Sydney-based fund manager Samuel Terry Asset Management has taken a 25% stake in New Zealand directories business Yellow in the latest reshuffle of the company's ownership.

The shares were acquired from US-based York Global Finance, a unit of global investment company York Capital Management which had become a shareholder in 2015 four years after Yellow's lenders took control.

Described as an absolute return fund, Samuel Terry's other investments include stakes in paper business Spicers, Carnarvon Petroleum and Kangaroo Island Plantation Timbers.

Its emergence on the Yellow share register comes a month after the Kiwi company announced a much-improved financial position following years of red ink after the arrival of Google rocked the business model for directories.


Yellow reduced its net loss from $15.2m in 2017 to $3.3m in 2018.

The company was also able to reduce overall debt from $50.6m in 2017 to $37.2m and also find enough funds to return $19.5m in cash to shareholders.

While Yellow has made headway in reducing its financial losses, it is still finding the going tough.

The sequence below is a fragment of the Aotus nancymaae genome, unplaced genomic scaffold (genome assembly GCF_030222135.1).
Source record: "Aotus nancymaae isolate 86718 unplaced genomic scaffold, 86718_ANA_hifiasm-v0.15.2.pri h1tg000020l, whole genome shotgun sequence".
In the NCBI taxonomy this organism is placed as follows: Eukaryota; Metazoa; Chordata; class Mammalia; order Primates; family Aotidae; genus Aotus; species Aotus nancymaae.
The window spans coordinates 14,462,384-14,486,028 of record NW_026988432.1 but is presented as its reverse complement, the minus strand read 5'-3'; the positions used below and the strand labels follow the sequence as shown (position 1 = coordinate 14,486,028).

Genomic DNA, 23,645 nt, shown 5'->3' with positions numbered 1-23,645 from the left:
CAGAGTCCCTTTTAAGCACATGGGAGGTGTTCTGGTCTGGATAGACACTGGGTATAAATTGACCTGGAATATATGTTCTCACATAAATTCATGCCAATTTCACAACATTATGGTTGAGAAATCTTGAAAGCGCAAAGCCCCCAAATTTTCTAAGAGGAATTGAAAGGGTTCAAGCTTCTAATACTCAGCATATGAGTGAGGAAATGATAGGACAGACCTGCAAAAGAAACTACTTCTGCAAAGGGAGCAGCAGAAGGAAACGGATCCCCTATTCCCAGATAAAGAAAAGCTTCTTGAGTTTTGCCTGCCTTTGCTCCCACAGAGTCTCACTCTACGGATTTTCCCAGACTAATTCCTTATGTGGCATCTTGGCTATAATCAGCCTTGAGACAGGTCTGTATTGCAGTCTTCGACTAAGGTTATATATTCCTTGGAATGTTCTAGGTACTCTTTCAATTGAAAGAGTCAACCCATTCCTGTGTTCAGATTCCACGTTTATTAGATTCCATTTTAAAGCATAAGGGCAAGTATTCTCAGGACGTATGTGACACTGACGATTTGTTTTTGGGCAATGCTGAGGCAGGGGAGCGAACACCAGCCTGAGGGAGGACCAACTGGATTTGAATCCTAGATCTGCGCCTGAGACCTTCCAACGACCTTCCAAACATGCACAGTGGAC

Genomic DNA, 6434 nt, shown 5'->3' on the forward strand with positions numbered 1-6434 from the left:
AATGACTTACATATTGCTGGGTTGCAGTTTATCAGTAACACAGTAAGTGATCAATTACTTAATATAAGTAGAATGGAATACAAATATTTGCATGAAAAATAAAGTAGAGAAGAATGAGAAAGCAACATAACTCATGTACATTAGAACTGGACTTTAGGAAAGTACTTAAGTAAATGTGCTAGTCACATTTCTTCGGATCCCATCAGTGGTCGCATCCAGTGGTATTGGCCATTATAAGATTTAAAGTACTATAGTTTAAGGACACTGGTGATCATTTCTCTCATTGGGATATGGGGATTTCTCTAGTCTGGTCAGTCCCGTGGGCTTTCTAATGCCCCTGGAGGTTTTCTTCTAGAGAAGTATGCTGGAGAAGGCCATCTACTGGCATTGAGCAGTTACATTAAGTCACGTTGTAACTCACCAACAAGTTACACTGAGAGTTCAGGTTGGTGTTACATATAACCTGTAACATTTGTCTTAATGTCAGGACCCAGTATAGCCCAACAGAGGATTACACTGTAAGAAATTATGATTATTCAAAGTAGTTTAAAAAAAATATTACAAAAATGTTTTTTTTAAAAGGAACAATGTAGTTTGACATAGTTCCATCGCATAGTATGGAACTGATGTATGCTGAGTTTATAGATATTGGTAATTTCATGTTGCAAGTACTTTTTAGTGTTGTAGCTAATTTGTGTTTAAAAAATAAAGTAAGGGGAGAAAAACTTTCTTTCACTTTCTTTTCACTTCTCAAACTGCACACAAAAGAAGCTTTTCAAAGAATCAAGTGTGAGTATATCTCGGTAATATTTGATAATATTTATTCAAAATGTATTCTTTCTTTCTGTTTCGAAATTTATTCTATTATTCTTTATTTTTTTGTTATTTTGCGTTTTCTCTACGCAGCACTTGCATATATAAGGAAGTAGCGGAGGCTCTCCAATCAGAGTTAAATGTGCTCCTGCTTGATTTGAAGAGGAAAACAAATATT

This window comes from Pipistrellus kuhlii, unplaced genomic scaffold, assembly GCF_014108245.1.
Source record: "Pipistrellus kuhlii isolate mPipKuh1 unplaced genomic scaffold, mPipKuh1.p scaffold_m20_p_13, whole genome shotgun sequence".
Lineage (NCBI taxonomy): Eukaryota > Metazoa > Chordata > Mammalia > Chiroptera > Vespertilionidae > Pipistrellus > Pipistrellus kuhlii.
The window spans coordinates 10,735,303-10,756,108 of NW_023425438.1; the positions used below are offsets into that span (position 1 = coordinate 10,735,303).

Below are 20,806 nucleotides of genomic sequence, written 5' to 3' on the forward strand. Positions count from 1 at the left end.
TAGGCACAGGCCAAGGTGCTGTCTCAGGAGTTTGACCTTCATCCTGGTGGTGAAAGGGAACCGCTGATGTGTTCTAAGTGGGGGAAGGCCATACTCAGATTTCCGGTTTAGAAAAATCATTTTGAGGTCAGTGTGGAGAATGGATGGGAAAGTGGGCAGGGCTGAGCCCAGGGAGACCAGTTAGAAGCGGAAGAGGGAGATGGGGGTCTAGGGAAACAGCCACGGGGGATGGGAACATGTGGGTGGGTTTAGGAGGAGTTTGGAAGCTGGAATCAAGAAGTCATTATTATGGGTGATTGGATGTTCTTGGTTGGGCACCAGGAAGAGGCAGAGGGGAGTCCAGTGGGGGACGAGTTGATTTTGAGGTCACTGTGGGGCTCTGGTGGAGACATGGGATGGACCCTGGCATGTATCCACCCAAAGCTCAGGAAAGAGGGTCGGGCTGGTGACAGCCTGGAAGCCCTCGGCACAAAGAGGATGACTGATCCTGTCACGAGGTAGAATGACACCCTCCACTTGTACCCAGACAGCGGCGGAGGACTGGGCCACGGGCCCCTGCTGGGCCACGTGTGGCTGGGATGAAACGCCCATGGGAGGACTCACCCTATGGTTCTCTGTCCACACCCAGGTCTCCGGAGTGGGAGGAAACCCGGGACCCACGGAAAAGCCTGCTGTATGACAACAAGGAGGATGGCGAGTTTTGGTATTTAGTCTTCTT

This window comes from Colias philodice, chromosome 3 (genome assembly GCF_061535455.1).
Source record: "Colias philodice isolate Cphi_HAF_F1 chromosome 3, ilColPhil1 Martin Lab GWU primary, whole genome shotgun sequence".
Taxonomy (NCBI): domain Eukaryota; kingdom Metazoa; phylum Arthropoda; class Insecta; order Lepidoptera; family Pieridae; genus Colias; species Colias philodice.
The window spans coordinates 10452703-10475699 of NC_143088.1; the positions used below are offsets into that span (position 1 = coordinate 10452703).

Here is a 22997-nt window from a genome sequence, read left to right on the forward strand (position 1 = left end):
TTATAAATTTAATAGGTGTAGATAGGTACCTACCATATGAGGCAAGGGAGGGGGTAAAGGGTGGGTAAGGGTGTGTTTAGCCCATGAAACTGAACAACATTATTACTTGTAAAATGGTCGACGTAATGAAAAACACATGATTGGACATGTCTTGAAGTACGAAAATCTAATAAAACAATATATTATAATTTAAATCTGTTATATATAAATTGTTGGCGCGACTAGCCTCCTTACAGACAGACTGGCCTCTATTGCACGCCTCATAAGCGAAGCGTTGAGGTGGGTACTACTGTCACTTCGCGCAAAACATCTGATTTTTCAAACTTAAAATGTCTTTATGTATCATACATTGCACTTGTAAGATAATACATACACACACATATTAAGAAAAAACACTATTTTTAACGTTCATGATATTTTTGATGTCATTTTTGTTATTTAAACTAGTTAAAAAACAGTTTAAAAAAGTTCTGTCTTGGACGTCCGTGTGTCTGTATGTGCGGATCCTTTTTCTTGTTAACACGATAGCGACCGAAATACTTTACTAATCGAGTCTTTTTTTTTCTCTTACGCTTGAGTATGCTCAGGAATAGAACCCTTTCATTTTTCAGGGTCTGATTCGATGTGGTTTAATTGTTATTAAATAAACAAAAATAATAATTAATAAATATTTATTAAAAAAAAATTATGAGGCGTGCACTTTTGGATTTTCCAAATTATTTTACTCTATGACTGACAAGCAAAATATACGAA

Overall revenue declined from $98.4m to $80m last year, which was offset by a reduction in operating expenses from $81.7m to $67.3m.

"We envisage overall revenue will continue to decline in the short to medium term off the back of ongoing pressures on the legacy print side of the business, however, we believe it will stabilise in the longer term," CEO Darren Linton told the Herald in December.

Some 43 per cent of Yellow's revenue now comes from digital rather than print, compared to 39 per cent in 2017.

In addition to its print catalogue, Yellow provides a suite of digital services spanning websites, online advertising and promotional strategy.

In March 2007 Yellow Pages was sold by Telecom for $2.24 billion to Hong Kong-based private equity group Unitas Capital and and Teachers' Private Capital, the private investment arm of the Ontario Teachers' Pension Plan.


The leveraged buyout included about $1.5 billion of debt and in 2011 the lenders took full control.